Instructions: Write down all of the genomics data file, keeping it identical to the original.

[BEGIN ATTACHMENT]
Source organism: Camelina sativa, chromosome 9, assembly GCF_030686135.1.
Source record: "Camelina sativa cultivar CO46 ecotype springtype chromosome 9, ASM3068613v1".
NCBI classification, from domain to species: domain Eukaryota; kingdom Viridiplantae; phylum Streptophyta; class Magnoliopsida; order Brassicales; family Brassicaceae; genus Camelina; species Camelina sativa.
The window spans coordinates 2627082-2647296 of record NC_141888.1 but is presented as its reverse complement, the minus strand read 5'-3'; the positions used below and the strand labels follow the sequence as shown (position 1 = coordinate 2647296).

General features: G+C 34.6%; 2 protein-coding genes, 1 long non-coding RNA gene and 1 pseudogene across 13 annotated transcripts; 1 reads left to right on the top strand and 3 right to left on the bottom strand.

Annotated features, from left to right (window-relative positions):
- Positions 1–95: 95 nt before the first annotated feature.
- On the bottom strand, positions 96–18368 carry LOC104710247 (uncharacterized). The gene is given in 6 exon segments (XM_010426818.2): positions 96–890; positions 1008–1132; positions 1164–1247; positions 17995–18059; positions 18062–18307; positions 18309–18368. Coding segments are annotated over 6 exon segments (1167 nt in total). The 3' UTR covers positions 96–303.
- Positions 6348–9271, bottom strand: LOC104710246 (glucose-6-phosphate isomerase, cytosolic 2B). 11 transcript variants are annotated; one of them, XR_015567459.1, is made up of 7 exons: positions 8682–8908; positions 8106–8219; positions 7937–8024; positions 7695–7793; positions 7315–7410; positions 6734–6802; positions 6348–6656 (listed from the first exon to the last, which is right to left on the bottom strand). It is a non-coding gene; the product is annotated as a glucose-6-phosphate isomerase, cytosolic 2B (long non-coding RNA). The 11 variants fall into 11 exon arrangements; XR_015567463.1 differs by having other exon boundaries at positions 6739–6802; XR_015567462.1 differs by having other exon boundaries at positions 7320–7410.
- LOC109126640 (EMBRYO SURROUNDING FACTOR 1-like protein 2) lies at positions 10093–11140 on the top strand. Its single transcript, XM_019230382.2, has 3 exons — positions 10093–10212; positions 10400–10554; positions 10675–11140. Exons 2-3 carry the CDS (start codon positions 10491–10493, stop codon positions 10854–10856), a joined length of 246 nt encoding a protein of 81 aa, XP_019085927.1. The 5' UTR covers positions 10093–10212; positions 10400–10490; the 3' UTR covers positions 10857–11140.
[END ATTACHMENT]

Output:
Source organism: Camelina sativa, chromosome 9, assembly GCF_030686135.1.
Source record: "Camelina sativa cultivar CO46 ecotype springtype chromosome 9, ASM3068613v1".
NCBI classification, from domain to species: domain Eukaryota; kingdom Viridiplantae; phylum Streptophyta; class Magnoliopsida; order Brassicales; family Brassicaceae; genus Camelina; species Camelina sativa.
The window spans coordinates 2627082-2647296 of record NC_141888.1 but is presented as its reverse complement, the minus strand read 5'-3'; the positions used below and the strand labels follow the sequence as shown (position 1 = coordinate 2647296).

General features: G+C 34.6%; 2 protein-coding genes, 1 long non-coding RNA gene and 1 pseudogene across 13 annotated transcripts; 1 reads left to right on the top strand and 3 right to left on the bottom strand.

Annotated features, from left to right (window-relative positions):
- Positions 1–95: 95 nt before the first annotated feature.
- On the bottom strand, positions 96–18368 carry LOC104710247 (uncharacterized). The gene is given in 6 exon segments (XM_010426818.2): positions 96–890; positions 1008–1132; positions 1164–1247; positions 17995–18059; positions 18062–18307; positions 18309–18368. Coding segments are annotated over 6 exon segments (1167 nt in total). The 3' UTR covers positions 96–303.
- Positions 6348–9271, bottom strand: LOC104710246 (glucose-6-phosphate isomerase, cytosolic 2B). 11 transcript variants are annotated; one of them, XR_015567459.1, is made up of 7 exons: positions 8682–8908; positions 8106–8219; positions 7937–8024; positions 7695–7793; positions 7315–7410; positions 6734–6802; positions 6348–6656 (listed from the first exon to the last, which is right to left on the bottom strand). It is a non-coding gene; the product is annotated as a glucose-6-phosphate isomerase, cytosolic 2B (long non-coding RNA). The 11 variants fall into 11 exon arrangements; XR_015567463.1 differs by having other exon boundaries at positions 6739–6802; XR_015567462.1 differs by having other exon boundaries at positions 7320–7410.
- LOC109126640 (EMBRYO SURROUNDING FACTOR 1-like protein 2) lies at positions 10093–11140 on the top strand. Its single transcript, XM_019230382.2, has 3 exons — positions 10093–10212; positions 10400–10554; positions 10675–11140. Exons 2-3 carry the CDS (start codon positions 10491–10493, stop codon positions 10854–10856), a joined length of 246 nt encoding a protein of 81 aa, XP_019085927.1. The 5' UTR covers positions 10093–10212; positions 10400–10490; the 3' UTR covers positions 10857–11140.